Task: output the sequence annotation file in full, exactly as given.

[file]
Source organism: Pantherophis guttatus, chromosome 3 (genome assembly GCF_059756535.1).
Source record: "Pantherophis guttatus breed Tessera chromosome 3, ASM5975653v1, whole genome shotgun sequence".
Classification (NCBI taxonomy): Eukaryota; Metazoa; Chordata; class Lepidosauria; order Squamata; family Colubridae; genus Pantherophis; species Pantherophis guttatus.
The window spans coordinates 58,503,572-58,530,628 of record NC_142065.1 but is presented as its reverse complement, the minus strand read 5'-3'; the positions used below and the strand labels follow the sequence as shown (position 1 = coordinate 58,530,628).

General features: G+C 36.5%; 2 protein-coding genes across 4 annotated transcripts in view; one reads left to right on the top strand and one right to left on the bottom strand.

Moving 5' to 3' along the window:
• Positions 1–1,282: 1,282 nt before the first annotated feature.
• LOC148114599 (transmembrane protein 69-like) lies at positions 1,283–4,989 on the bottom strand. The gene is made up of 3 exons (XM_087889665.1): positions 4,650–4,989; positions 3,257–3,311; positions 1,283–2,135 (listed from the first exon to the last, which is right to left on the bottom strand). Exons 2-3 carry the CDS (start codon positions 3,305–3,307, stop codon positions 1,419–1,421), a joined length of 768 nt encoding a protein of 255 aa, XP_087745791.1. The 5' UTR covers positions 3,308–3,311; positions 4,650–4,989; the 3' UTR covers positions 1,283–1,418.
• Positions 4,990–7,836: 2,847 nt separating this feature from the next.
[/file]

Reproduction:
Source organism: Pantherophis guttatus, chromosome 3 (genome assembly GCF_059756535.1).
Source record: "Pantherophis guttatus breed Tessera chromosome 3, ASM5975653v1, whole genome shotgun sequence".
Classification (NCBI taxonomy): Eukaryota; Metazoa; Chordata; class Lepidosauria; order Squamata; family Colubridae; genus Pantherophis; species Pantherophis guttatus.
The window spans coordinates 58,503,572-58,530,628 of record NC_142065.1 but is presented as its reverse complement, the minus strand read 5'-3'; the positions used below and the strand labels follow the sequence as shown (position 1 = coordinate 58,530,628).

General features: G+C 36.5%; 2 protein-coding genes across 4 annotated transcripts in view; one reads left to right on the top strand and one right to left on the bottom strand.

Moving 5' to 3' along the window:
• Positions 1–1,282: 1,282 nt before the first annotated feature.
• LOC148114599 (transmembrane protein 69-like) lies at positions 1,283–4,989 on the bottom strand. The gene is made up of 3 exons (XM_087889665.1): positions 4,650–4,989; positions 3,257–3,311; positions 1,283–2,135 (listed from the first exon to the last, which is right to left on the bottom strand). Exons 2-3 carry the CDS (start codon positions 3,305–3,307, stop codon positions 1,419–1,421), a joined length of 768 nt encoding a protein of 255 aa, XP_087745791.1. The 5' UTR covers positions 3,308–3,311; positions 4,650–4,989; the 3' UTR covers positions 1,283–1,418.
• Positions 4,990–7,836: 2,847 nt separating this feature from the next.